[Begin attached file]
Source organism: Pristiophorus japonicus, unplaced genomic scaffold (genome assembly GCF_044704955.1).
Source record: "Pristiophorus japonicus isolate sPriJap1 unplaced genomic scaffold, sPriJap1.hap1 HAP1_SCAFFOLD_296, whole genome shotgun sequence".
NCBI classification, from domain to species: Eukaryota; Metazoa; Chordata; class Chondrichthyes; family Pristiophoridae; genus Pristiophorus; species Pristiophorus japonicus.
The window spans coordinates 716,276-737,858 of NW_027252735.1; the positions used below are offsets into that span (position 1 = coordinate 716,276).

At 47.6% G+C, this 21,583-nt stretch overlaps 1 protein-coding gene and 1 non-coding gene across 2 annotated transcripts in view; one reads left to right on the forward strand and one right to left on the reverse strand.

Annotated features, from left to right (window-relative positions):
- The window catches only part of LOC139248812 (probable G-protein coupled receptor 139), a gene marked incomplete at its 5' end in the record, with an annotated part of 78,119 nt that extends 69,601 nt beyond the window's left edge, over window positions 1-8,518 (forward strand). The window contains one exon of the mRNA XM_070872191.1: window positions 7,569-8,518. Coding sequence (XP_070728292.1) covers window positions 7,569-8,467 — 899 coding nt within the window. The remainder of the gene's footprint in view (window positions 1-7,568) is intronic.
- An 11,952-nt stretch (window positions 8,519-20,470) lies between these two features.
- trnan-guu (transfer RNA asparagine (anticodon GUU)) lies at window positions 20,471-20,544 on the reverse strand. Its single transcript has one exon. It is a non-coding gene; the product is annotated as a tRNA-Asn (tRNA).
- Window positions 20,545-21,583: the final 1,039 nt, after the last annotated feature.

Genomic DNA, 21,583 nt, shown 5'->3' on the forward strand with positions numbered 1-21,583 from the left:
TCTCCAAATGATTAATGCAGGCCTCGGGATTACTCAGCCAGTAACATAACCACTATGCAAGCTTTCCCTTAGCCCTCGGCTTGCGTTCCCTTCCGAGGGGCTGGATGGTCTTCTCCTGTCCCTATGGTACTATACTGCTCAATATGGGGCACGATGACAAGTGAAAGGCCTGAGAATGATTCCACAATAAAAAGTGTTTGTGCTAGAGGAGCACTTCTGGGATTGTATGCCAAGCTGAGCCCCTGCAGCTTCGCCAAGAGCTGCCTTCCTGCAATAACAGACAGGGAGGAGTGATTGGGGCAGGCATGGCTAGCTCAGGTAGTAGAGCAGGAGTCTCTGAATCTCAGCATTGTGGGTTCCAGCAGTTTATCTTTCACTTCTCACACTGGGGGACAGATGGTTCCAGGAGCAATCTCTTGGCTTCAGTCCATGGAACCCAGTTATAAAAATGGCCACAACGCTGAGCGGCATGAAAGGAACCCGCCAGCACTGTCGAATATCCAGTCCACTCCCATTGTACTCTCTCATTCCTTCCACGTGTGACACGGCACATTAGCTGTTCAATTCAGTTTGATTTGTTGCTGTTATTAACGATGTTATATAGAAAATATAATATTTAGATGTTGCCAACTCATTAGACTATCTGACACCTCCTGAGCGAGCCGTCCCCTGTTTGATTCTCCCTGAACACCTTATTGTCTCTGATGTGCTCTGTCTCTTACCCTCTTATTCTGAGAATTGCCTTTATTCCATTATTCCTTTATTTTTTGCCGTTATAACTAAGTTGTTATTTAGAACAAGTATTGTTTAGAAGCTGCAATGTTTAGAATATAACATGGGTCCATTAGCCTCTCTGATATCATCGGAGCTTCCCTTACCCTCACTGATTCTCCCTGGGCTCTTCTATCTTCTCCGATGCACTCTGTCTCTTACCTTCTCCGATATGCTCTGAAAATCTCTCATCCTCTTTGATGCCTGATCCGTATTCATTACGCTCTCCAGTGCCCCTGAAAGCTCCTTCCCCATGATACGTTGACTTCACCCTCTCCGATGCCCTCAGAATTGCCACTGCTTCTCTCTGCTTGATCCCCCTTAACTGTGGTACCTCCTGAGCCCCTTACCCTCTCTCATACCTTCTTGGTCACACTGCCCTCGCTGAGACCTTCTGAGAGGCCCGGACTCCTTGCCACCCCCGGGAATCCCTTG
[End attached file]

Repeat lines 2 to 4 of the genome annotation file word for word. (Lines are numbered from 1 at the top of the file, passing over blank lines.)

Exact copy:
Source record: "Pristiophorus japonicus isolate sPriJap1 unplaced genomic scaffold, sPriJap1.hap1 HAP1_SCAFFOLD_296, whole genome shotgun sequence".
NCBI classification, from domain to species: Eukaryota; Metazoa; Chordata; class Chondrichthyes; family Pristiophoridae; genus Pristiophorus; species Pristiophorus japonicus.
The window spans coordinates 716,276-737,858 of NW_027252735.1; the positions used below are offsets into that span (position 1 = coordinate 716,276).